Some of the trends researchers identified, like eschewing alcohol while young, "are clearly good," Twenge added. "But most don't fit so easily into 'bad' or 'good,'" including driving and working.
Because dating, working, driving and the other activities involve going places, some have theorized that smartphones initiated the change. While they may contribute, Twenge said, they didn't cause it as the trend began a decade before (that technology) even existed. However, "they may have helped accelerate the trends in the last 10 years."
Risk-taking has decreased over several decades, said Stephanie Coontz, director of research and public education for the Council on Contemporary Families and author of "The Way We Never Were: American Families and the Nostalgia Trap."
Youths may be going slower because mistakes are too costly, she said. "The route to a successful adulthood has gotten longer and narrower. It used to be that you could drop out of college and still find a decent job, or be pretty confident about getting back in if you screwed up for a semester or just wanted to take time off. Starting with the zero-tolerance rules in elementary school and going up the line, there are fewer second chances, more hoops you'd better jump through if you want to get into a good school, and more penalties for not getting into a good school or developing a good-looking resume."
Coontz said she's not surprised that parents are "increasingly anxious — possibly overly so, but with some justification — about whether their kids will be able to meet the American Dream of doing better than their parents and seeing substantial improvement over their lifetime." She notes studies showing young people earn less as they get jobs compared to previous generations, after adjusting for inflation. "So kids —especially middle-class kids" may be absorbing their parents' anxiety that they not make mistakes as they build resumes "that will give them an edge in what seems like an increasingly competitive world."
Larry Nelson, a professor in Brigham Young University's School of Family Life, studies transitions into adulthood, mainly among emerging adults. He thinks the behaviors noted in the study could be explained a number of ways — and probably not the same for all of the adolescents.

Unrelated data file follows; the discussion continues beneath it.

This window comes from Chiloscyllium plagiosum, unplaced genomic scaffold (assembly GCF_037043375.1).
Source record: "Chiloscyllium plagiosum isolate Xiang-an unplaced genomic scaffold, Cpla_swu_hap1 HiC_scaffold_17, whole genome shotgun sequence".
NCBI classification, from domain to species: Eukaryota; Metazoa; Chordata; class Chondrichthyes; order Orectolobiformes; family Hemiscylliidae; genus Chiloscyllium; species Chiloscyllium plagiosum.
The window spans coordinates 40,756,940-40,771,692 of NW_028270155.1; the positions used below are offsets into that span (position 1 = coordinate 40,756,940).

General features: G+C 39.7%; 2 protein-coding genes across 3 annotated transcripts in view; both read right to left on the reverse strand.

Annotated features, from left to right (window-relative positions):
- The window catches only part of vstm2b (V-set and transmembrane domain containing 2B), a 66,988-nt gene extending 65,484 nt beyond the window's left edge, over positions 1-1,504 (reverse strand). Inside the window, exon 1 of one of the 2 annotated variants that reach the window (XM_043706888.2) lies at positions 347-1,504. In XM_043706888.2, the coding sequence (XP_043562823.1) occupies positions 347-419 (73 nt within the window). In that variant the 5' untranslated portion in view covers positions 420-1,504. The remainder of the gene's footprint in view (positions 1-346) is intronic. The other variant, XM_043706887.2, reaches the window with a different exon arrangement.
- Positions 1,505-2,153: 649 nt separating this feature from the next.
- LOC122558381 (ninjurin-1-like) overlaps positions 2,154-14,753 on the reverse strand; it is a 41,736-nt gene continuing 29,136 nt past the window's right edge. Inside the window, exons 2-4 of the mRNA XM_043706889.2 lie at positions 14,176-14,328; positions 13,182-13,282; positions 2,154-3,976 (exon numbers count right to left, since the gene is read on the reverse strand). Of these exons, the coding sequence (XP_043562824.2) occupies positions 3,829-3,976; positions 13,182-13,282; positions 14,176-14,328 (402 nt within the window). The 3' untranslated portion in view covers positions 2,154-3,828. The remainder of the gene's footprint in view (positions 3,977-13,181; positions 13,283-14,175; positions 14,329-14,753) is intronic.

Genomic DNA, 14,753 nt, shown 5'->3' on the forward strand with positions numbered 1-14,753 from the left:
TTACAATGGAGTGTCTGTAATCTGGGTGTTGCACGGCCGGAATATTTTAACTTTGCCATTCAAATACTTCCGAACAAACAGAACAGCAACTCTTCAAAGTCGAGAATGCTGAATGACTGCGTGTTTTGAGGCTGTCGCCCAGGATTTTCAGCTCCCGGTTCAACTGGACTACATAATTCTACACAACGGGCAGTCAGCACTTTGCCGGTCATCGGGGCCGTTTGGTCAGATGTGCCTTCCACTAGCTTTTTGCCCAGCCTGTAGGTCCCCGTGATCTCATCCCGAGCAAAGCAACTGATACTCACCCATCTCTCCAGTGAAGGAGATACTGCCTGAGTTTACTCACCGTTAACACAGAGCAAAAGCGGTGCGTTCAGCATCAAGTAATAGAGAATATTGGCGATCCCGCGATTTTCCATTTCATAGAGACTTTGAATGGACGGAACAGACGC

Driving might be delayed over safety concerns, or because family finances are tight and that limits access to cars and time to get a license. Plus, lots of young people have good access to other modes of transportation.
One-on-one dating has been in decline for years; teens often interact socially through "hanging-out behaviors," which the study didn't assess, he said.
As for work, Nelson said many youths are engaged in more community service and volunteer work. "One explanation for that is colleges are looking for hours spent doing that. That's really important. So a lot are doing unpaid internships and volunteer experiences which might offset some of the paid work we saw in the (study)."
Like Twenge, Nelson sees a potential dark side to technology and the time spent on media that parents and teens should ponder. He notes a recent study that also showed young adult men are having less sex. The study attributed it to easy access to and normalization of pornography, which allows a simulated sexual experience within the anonymity and privacy of one's home.
Coontz speculates there may be less to rebel against as parent-child relations are closer than in the past, "so many kids feel less need to rebel or experiment with fruit that is no longer forbidden as much as it is thoroughly explained and discussed."
When this batch of adolescents finish school and get a job, Coontz said we might see more experimentation. Or not. "The increasing tolerance for moderate use may be producing a phenomenon we have long seen in many European countries. Kids whose parents accept a certain amount of sex or alcohol use are far less likely to binge on either.
The question, for Coontz, is what's positive, reflecting maturity and stronger parent-child relationships, and what's lack of confidence or outright fear.
"Yet another factor is that there are other ways to take risks that are more accessible to many teens than in the past — rock climbing, hiking, kayaking, etc. So it's interesting, and we'll have to follow what happens as these folks get older, but I wouldn't make too much of for either good or bad," she said.
However teens and emerging adults decide to spend their time, it matters, Nelson said. Those years through the late 20s "have a potential like never before for young people to flourish or flounder."
Nelson and a colleague, Laura Padilla-Walker, have been editing a book that examines flourishing behaviors in the third decade of life, he said. "There are a lot of young people using this time in very positive ways — who choose to use this time for good, to prepare for future success and future roles in families and communities."
But he warns that delaying taking on adult roles and responsibilities also creates a potential to flounder, "to engage in activities that don't develop skills, attributes or abilities for self-improvement or to prepare them for adult roles. If young people spend an entire decade of their life that way, if by the time they are in their late 20s, almost one-third of their life has been made up of selfish and hedonistic pursuits, then I think we have concerns."
Parents need to keep this in mind, he added: "The story is telling us that they're spending less time engaged in some activities. That time is going somewhere."